Black D.C. youth, 13, shot dead; ‘homeowner’ vigilante identity protected by police
The boy shot to death was identified as Karon Blake of Northeast Washington, a student at Brookland Middle School. | Media photo

WASHINGTON—This past weekend in the Brookland neighborhood of Washington, D.C., a local resident confronted and murdered a 13-year-old African American boy who was allegedly attempting to break into vehicles in the community. The boy shot to death was identified as Karon Blake of Northeast Washington, a student at Brookland Middle School.

The shooter, who has yet to be named, has had their identity protected by Mayor Muriel Bowser and the D.C. Police Department as the investigation proceeds.

Community members, local politicians, and grassroots organizations are outraged at the lack of response by the local government and police department and the hesitancy to press criminal charges against the killer.

According to reports, the “homeowner” shot Blake amid a confrontation with him after Blake was supposedly breaking into vehicles on the street. It was unclear if any of the vehicles that were broken into belonged to the man who shot Blake. There has also been no indication so far that Blake was armed during the confrontation.

The shooting comes as the heightening hysteria and continued backlash against the Black Lives Matter movement reaches a crisis point with no true response to police and community violence.

While criminal violence in the District of Columbia is still at historic lows, car break-ins and carjackings at gunpoint seem to be spiking, judging by recent news reports, with one leaving a Washington Commanders football player shot in the leg.

Youth violence seems to be somewhat related to this, too, with 105 young people shot in the District in 2022, 16 of them fatally.

Recently sworn-in Ward 5 Councilmember Zachary Parker issued a statement on Monday declaring:

“No car or material possession is worth a life—under any circumstances. I join Ward 5 residents in calling on the Metropolitan Police Department and the U.S. Attorney’s Office to hold accountable the individual who took Karon’s life.”

Councilmember Parker will hold a community meeting on Tuesday, Jan. 10, at the Turkey Thicket Recreation Center to hear residents’ concerns and questions, with the police department expected to be in attendance.

Other D.C. city councilmembers have also expressed outrage, including Janeese Lewis George (Ward 4), Robert White (At-Large), Trayon White (Ward 8), and Brooke Pinto (Ward 2), who now leads the council’s public safety committee.

There has been an outcry from outside of Washington, as well, with social media influencers sharing images online of Blake. Bernice King, the daughter of Martin Luther King, Jr., posted on Twitter, “His life is so devalued that some will consider an allegation of ‘breaking into cars’ cause to snuff out his 13-year-old life.”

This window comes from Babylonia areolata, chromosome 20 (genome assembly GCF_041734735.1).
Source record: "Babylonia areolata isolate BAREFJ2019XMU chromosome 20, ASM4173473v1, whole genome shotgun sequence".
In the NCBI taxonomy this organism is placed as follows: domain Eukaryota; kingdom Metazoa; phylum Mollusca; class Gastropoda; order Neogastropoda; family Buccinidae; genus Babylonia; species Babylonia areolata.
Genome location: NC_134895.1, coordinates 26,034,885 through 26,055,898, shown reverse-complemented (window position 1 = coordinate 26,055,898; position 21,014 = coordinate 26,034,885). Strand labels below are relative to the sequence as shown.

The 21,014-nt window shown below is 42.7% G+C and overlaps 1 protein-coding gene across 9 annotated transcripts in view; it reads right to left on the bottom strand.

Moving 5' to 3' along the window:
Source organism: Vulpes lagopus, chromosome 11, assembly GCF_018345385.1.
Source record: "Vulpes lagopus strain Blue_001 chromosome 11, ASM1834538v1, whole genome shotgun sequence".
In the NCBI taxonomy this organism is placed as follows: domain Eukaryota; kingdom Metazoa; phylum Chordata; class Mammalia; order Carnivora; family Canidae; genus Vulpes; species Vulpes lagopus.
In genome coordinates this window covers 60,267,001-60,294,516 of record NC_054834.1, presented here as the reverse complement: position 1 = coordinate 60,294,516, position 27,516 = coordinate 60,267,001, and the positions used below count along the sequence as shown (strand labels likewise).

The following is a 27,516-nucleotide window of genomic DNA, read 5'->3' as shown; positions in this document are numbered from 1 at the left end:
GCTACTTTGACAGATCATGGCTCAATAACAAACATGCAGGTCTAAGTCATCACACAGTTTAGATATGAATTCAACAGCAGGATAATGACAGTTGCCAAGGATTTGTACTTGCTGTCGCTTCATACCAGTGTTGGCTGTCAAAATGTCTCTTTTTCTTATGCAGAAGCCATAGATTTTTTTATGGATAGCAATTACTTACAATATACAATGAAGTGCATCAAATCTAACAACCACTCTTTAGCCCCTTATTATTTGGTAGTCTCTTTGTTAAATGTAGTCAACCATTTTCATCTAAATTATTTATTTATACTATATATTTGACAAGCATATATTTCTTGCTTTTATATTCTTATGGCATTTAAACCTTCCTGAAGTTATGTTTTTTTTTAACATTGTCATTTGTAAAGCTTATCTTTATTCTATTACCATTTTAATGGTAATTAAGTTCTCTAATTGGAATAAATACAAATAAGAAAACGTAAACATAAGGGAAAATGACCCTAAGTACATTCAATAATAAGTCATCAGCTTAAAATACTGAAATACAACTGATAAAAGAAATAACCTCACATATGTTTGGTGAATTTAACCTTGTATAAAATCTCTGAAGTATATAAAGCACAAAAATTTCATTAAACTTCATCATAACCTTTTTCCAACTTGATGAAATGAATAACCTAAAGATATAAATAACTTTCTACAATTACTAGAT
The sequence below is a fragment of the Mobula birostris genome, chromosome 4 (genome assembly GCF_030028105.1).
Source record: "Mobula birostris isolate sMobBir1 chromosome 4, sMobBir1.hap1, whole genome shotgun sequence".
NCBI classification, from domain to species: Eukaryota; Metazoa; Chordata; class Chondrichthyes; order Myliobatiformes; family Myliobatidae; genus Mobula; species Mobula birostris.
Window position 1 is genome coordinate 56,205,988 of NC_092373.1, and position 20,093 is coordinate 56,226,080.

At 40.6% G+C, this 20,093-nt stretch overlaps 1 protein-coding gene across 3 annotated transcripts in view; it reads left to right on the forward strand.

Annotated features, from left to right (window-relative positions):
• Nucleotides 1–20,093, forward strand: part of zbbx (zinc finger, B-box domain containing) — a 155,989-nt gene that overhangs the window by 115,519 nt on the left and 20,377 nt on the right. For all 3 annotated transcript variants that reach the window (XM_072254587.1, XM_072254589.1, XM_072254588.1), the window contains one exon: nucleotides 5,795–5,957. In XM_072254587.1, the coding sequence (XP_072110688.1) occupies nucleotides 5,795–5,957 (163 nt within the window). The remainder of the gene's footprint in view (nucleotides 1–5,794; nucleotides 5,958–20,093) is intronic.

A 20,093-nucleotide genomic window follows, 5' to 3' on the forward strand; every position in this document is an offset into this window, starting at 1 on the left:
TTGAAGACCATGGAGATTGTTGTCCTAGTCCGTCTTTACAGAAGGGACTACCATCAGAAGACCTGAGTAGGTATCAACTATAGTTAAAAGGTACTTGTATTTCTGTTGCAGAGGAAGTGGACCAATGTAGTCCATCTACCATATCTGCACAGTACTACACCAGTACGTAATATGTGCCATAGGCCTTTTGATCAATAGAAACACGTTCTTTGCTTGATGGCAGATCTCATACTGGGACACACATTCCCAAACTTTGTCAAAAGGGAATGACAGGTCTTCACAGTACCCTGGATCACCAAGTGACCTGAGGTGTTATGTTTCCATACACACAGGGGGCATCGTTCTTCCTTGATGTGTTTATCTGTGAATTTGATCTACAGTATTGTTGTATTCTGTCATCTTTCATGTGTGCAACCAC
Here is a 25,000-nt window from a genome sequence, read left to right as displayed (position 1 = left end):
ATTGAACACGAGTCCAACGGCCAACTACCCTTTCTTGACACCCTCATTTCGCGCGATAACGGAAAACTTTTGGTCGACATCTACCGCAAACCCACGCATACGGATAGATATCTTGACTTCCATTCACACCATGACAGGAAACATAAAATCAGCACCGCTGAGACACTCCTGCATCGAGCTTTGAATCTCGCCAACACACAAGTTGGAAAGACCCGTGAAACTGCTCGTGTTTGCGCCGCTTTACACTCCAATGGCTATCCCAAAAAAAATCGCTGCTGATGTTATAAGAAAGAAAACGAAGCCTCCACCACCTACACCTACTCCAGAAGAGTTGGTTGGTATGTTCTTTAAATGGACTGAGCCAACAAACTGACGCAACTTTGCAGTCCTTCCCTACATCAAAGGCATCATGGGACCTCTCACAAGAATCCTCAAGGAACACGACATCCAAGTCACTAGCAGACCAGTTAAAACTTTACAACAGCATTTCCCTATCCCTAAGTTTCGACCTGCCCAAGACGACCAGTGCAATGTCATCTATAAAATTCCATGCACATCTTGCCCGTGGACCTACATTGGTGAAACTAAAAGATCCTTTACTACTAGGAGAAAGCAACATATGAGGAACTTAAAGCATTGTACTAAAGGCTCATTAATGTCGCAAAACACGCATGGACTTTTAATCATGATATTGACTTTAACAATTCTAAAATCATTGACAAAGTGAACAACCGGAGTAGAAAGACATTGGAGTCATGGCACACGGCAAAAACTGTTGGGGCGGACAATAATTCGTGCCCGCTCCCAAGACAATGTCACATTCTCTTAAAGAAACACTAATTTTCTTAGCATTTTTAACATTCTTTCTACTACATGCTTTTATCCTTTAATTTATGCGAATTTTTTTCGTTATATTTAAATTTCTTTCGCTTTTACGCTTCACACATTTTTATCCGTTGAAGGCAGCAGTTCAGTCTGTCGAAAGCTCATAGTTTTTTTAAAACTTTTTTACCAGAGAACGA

Recently sworn-in Gen Z Florida Congressman Florida Maxwell Frost tweeted, “You can replace a car, you can’t replace a child.”

Community organizations like Harriet’s Wildest Dreams have been leading the charge in demanding justice and accountability for the family of Karon Blake, demanding the shooter’s name be released and that the person be charged with the murder of the 13-year-old.

Many organizers are dissatisfied with the media’s continued use of the term “homeowner” as a means of legitimizing and giving cover for vigilante murder of a child.

Black Lives Matter D.C. also publicly called out former D.C. city councilmember Yvette Alexander for a celebratory tweet after the murder was announced. Alexander wrote: “I applaud these private citizens protecting our communities. These punks better watch out, ’cause law abiding folks are locked and loaded!”

Confronted about the post by others on Twitter, Alexander doubled down.

During a discussion Monday, Mayor Bowser answered a question on the shooting death of Blake, saying, “We would rather be talking about a 13-year-old going to school today than being killed on our streets. I am incredibly saddened by that. This is my message: Anytime for any reason that there is a public safety concern residents should call 911.”

Bowser added that she wants D.C. police and the U.S. Attorney to finish their investigation into the resident who shot Blake.

More details concerning the shooter have yet to be released, but the community continues to demand more transparency and accountability.


Jamal Rich
Jamal Rich

Jamal Rich writes from Washington, D.C. where he is active with the Claudia Jones School for Political Education.